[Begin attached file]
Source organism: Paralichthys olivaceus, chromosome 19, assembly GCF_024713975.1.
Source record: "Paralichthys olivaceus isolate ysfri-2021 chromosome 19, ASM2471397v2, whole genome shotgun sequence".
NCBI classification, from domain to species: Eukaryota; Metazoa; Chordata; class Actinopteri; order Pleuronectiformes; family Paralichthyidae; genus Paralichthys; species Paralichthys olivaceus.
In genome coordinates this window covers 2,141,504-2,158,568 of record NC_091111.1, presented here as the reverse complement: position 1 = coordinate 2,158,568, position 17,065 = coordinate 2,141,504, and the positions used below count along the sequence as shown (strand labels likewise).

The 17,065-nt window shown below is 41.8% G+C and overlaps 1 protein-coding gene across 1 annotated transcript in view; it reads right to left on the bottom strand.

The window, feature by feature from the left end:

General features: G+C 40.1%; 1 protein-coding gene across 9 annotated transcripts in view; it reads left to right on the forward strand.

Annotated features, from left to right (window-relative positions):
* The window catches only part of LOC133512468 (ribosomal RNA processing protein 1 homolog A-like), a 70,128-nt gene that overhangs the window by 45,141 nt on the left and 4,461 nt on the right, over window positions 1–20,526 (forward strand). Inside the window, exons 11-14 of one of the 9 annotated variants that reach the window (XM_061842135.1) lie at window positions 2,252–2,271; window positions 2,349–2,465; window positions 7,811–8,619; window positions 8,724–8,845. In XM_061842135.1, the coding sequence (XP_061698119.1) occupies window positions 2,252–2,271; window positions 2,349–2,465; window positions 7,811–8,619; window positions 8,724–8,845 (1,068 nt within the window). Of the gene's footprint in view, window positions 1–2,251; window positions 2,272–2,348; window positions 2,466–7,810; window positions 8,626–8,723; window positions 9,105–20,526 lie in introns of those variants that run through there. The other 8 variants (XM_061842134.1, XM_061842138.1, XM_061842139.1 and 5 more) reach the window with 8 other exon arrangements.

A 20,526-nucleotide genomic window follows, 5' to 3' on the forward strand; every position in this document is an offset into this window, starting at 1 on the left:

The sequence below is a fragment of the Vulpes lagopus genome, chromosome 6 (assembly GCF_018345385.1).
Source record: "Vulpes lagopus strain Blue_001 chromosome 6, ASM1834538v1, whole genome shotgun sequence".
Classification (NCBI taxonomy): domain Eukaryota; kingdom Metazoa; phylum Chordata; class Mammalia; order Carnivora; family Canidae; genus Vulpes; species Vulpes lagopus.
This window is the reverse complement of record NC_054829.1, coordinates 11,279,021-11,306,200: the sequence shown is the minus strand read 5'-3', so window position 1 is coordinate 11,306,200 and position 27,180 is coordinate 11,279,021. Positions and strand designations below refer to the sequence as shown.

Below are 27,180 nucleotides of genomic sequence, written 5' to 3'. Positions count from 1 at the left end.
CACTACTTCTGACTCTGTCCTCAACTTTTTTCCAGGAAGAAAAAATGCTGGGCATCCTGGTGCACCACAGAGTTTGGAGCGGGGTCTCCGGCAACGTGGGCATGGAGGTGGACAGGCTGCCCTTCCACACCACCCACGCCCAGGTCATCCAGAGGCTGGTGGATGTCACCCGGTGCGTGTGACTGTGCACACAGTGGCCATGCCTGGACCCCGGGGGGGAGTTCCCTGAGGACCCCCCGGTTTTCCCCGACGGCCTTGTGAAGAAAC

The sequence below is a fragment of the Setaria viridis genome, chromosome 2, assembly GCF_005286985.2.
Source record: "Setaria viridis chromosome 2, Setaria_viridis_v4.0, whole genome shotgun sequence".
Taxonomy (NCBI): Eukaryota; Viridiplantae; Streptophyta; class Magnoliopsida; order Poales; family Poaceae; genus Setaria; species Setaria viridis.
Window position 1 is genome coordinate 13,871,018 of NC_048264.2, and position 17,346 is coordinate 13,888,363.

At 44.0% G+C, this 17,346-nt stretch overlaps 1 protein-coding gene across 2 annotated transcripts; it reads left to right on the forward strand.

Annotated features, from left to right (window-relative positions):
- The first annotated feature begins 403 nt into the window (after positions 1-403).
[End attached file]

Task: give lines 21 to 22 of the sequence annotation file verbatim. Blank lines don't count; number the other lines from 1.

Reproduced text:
At 44.0% G+C, this 17,346-nt stretch overlaps 1 protein-coding gene across 2 annotated transcripts; it reads left to right on the forward strand.

Annotated features, from left to right (window-relative positions):